This past Tuesday, one Superior Court judge issued a ruling striking down the COVID-19 vaccine mandate from the Los Angeles Unified School District (LAUSD). The judge ruled that the second-biggest public school system in the country had gone outside of its power by trying to impose such a requirement that was beyond the power of the state of California.
The decision will not go into effect immediately because of the fact that the proposed mandate is being postponed until July of 2023, but the school board for the district has claimed they will stand resolute in its defense of the policy. It is still entirely unclear if the board members intend to appeal to the ruling.
One California-based organization that stands opposed to the mask and vaccine mandates, Let Them Breathe, rejoiced at hearing the ruling come down from Judge Mitchell L. Beckloff.
“Judge Beckloff’s ruling confirms that individual school districts do not have the authority to impose local vaccination requirements in excess of statewide requirements,” stated Arie L. Spangler, one of the legal representatives of the plaintiff. “We are very pleased with the ruling, as it ensures that no child will be forced out of the classroom due to their COVID-19 vaccination status.”
The ruling did not touch upon the vaccine mandate from the school district in regards to the district employees, which will stay in place. All of the school employees who work on campus throughout the L.A. Unified School District are fully vaccinated; staffers who refused to get the vaccine for COVID-19 have either been fired outright or gotten an exemption and have been moved to roles that will keep them off campuses.
Beckloff stated that he first thought that the policy for the school district stopped just short of a mandate because unvaccinated students would be allowed to carry on with online courses. The content of their education would be the same, despite the fact that the means of that education would be different. Despite this, the evidence shown throughout the case managed to change his mind. As an example, one student who had been identified as D.F. would have been kicked out of their magnet program for science and made to take less specialized online classes.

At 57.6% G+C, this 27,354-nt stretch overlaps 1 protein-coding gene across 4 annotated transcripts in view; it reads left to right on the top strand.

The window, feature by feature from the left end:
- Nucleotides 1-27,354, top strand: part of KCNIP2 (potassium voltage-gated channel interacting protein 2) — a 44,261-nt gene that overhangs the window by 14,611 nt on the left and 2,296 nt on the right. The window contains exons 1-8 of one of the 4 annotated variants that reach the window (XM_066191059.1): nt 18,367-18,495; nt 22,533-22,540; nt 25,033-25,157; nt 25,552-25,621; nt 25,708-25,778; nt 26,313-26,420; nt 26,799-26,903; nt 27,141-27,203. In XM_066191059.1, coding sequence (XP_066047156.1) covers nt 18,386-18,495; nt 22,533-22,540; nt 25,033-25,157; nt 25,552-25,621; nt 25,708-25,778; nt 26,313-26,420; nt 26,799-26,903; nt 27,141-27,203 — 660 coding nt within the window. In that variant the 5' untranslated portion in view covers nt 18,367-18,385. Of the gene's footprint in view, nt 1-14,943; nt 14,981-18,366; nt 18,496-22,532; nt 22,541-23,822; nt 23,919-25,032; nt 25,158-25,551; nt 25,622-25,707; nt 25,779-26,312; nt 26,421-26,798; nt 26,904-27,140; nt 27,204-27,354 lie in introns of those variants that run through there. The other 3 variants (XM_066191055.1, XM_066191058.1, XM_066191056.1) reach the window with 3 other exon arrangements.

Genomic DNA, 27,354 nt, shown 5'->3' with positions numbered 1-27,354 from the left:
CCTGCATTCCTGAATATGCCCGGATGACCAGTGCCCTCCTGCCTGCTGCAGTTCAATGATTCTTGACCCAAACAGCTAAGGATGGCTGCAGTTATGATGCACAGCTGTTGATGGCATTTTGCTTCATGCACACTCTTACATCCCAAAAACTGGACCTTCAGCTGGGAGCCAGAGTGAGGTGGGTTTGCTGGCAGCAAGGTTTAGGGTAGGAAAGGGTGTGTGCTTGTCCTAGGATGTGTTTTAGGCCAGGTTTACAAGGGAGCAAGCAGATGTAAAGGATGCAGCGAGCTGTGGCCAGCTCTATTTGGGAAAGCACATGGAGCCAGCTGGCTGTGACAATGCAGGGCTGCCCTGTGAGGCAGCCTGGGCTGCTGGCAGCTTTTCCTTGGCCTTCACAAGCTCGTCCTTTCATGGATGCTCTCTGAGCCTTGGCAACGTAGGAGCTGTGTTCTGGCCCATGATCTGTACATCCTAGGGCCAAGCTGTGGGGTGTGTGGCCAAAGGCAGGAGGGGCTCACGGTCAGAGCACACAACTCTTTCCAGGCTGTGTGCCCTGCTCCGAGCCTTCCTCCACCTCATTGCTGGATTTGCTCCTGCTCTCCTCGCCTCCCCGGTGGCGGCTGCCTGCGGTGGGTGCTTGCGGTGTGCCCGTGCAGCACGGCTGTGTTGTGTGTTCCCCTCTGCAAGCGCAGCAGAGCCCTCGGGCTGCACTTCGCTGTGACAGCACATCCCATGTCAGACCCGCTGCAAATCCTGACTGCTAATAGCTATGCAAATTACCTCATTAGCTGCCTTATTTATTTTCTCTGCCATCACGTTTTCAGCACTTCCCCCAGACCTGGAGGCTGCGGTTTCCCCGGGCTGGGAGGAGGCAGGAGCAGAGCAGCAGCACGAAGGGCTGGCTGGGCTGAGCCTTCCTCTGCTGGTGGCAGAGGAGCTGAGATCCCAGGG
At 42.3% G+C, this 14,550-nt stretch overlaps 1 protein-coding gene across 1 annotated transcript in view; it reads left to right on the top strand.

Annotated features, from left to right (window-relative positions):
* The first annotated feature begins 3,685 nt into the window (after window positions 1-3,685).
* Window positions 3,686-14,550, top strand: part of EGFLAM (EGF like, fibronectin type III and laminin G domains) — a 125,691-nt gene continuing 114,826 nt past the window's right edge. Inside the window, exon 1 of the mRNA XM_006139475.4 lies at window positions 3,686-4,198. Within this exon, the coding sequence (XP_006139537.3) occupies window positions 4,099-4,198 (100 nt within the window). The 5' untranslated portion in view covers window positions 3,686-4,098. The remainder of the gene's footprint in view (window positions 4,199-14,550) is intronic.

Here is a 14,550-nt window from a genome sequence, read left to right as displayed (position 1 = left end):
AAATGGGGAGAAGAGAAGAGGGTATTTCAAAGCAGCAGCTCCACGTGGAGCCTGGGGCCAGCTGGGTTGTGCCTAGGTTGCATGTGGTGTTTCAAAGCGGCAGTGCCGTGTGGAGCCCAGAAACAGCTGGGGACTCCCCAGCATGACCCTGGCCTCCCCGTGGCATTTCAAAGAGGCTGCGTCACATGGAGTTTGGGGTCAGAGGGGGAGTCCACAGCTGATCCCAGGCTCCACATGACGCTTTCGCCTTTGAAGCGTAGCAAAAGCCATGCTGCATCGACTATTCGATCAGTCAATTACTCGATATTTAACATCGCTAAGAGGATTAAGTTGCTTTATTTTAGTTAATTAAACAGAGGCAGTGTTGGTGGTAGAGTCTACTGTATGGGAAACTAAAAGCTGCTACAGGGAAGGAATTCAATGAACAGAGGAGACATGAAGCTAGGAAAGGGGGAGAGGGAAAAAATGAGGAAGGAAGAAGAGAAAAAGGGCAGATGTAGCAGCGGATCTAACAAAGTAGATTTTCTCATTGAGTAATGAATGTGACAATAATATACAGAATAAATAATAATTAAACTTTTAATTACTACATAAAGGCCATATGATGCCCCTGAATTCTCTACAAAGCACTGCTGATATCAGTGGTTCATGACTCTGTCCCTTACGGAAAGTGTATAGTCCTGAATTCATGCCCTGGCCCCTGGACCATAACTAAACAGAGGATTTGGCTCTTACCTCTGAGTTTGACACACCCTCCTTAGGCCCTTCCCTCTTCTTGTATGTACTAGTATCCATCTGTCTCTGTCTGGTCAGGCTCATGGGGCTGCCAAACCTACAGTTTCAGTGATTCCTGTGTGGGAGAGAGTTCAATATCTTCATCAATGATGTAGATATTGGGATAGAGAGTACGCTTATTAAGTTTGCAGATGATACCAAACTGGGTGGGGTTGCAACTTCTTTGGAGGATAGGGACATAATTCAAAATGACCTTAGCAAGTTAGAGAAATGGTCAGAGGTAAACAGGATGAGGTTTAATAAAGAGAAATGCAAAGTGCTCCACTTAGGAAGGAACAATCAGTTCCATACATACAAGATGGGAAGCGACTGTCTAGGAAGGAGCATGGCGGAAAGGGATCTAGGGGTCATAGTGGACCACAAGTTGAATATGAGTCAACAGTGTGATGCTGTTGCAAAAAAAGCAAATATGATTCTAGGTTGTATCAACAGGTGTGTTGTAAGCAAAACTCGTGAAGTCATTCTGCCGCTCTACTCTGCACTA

“Thus, while the Resolution is a campus community health and safety measure, it also dictates who may be enrolled and continue to attend particular schools within the district,” expressed the judge via his extensive nine-page decision. “If D.F. remains unvaccinated, he will be required to leave his current school with its curriculum and programs to be enrolled in a new school within the district … where it appears his curriculum would be very different than at his current school. Thus, the Resolution is not merely about how education is delivered or who may be physically present on campus as the court previously viewed it. Instead, the Resolution dictates which school the student may attend, and the curriculum he may continue to receive.”
The judge’s ruling stands entirely at odds with Governor Gavin Newsom (D), whose administration has claimed the L.A. Unified had the authority to implement stricter local mandates. The school district also tried to argue that even if it eventually lost any appeals, the ruling should only end up applying to the single plaintiff and not go further to encompass the students of the entire district.
However, Judge Beckloff disagreed, concluding, “The court finds no justification for such a limitation given the … lack of authority to adopt the Resolution.”